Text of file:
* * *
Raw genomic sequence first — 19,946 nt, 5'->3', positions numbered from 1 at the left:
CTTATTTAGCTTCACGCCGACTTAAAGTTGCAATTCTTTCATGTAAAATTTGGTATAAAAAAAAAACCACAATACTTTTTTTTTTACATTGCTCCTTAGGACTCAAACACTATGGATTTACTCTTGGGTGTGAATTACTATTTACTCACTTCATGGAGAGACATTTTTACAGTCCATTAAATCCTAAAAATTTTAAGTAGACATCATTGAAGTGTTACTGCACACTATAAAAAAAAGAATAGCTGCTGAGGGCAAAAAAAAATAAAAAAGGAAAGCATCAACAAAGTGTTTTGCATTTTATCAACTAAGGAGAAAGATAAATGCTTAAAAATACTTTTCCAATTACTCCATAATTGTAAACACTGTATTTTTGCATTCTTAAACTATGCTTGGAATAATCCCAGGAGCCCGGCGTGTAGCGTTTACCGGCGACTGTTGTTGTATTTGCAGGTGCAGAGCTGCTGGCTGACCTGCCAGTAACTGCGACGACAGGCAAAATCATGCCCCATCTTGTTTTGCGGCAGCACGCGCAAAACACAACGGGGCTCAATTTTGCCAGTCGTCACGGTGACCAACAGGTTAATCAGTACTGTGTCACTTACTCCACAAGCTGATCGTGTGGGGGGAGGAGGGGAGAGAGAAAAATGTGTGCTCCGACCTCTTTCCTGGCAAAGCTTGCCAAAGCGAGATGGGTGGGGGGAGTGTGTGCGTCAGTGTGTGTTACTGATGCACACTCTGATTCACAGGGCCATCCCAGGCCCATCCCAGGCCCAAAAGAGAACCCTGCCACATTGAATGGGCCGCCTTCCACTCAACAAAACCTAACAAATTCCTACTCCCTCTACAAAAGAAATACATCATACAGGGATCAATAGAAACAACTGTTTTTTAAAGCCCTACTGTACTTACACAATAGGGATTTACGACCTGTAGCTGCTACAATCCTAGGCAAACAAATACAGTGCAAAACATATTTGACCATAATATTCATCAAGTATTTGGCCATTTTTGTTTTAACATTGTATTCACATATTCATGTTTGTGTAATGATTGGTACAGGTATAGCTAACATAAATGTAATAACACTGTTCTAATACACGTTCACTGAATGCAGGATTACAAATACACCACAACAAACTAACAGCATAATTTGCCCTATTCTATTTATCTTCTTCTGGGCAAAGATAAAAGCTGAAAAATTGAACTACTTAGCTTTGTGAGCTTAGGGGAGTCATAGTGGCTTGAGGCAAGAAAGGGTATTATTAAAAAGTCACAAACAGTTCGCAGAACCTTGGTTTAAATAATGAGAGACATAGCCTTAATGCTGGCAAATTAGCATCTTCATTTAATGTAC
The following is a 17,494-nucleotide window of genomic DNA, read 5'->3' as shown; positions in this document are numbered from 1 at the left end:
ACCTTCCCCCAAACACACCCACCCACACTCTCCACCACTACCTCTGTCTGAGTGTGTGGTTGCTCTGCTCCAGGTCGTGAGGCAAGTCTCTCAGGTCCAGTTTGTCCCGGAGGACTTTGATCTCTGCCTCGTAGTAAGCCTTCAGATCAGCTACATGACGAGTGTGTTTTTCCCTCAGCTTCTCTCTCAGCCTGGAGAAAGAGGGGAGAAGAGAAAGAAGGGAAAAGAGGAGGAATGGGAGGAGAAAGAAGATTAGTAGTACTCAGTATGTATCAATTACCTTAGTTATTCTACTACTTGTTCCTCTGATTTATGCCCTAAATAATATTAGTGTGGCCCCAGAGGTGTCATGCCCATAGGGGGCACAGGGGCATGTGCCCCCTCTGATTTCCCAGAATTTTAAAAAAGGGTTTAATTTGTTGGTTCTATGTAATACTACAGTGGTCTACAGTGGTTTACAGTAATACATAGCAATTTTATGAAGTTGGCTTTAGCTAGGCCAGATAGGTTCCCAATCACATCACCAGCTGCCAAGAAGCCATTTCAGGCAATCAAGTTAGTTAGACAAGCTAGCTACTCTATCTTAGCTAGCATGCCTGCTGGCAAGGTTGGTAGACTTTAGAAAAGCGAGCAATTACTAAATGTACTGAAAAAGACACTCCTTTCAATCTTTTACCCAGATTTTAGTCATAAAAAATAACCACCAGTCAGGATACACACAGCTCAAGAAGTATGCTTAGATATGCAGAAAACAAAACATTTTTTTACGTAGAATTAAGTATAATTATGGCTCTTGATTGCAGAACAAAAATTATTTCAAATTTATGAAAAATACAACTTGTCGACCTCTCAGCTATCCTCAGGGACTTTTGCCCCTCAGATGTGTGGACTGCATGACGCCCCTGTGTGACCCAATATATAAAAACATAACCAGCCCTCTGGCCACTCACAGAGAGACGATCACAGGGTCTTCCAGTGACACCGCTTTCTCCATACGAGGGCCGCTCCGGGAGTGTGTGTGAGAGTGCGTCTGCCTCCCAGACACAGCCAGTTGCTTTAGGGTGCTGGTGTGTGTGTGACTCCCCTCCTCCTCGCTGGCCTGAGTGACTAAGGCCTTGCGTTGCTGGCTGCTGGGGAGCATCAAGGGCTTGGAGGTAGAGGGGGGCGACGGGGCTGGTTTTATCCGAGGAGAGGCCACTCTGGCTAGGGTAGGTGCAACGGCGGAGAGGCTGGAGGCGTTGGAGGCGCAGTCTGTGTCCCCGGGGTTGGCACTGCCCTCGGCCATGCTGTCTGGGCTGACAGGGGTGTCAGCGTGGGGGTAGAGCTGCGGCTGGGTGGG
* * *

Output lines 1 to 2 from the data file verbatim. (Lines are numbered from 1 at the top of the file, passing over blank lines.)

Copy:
Raw genomic sequence first — 19,946 nt, 5'->3', positions numbered from 1 at the left:
CTTATTTAGCTTCACGCCGACTTAAAGTTGCAATTCTTTCATGTAAAATTTGGTATAAAAAAAAAACCACAATACTTTTTTTTTTACATTGCTCCTTAGGACTCAAACACTATGGATTTACTCTTGGGTGTGAATTACTATTTACTCACTTCATGGAGAGACATTTTTACAGTCCATTAAATCCTAAAAATTTTAAGTAGACATCATTGAAGTGTTACTGCACACTATAAAAAAAAGAATAGCTGCTGAGGGCAAAAAAAAATAAAAAAGGAAAGCATCAACAAAGTGTTTTGCATTTTATCAACTAAGGAGAAAGATAAATGCTTAAAAATACTTTTCCAATTACTCCATAATTGTAAACACTGTATTTTTGCATTCTTAAACTATGCTTGGAATAATCCCAGGAGCCCGGCGTGTAGCGTTTACCGGCGACTGTTGTTGTATTTGCAGGTGCAGAGCTGCTGGCTGACCTGCCAGTAACTGCGACGACAGGCAAAATCATGCCCCATCTTGTTTTGCGGCAGCACGCGCAAAACACAACGGGGCTCAATTTTGCCAGTCGTCACGGTGACCAACAGGTTAATCAGTACTGTGTCACTTACTCCACAAGCTGATCGTGTGGGGGGAGGAGGGGAGAGAGAAAAATGTGTGCTCCGACCTCTTTCCTGGCAAAGCTTGCCAAAGCGAGATGGGTGGGGGGAGTGTGTGCGTCAGTGTGTGTTACTGATGCACACTCTGATTCACAGGGCCATCCCAGGCCCATCCCAGGCCCAAAAGAGAACCCTGCCACATTGAATGGGCCGCCTTCCACTCAACAAAACCTAACAAATTCCTACTCCCTCTACAAAAGAAATACATCATACAGGGATCAATAGAAACAACTGTTTTTTAAAGCCCTACTGTACTTACACAATAGGGATTTACGACCTGTAGCTGCTACAATCCTAGGCAAACAAATACAGTGCAAAACATATTTGACCATAATATTCATCAAGTATTTGGCCATTTTTGTTTTAACATTGTATTCACATATTCATGTTTGTGTAATGATTGGTACAGGTATAGCTAACATAAATGTAATAACACTGTTCTAATACACGTTCACTGAATGCAGGATTACAAATACACCACAACAAACTAACAGCATAATTTGCCCTATTCTATTTATCTTCTTCTGGGCAAAGATAAAAGCTGAAAAATTGAACTACTTAGCTTTGTGAGCTTAGGGGAGTCATAGTGGCTTGAGGCAAGAAAGGGTATTATTAAAAAGTCACAAACAGTTCGCAGAACCTTGGTTTAAATAATGAGAGACATAGCCTTAATGCTGGCAAATTAGCATCTTCATTTAATGTAC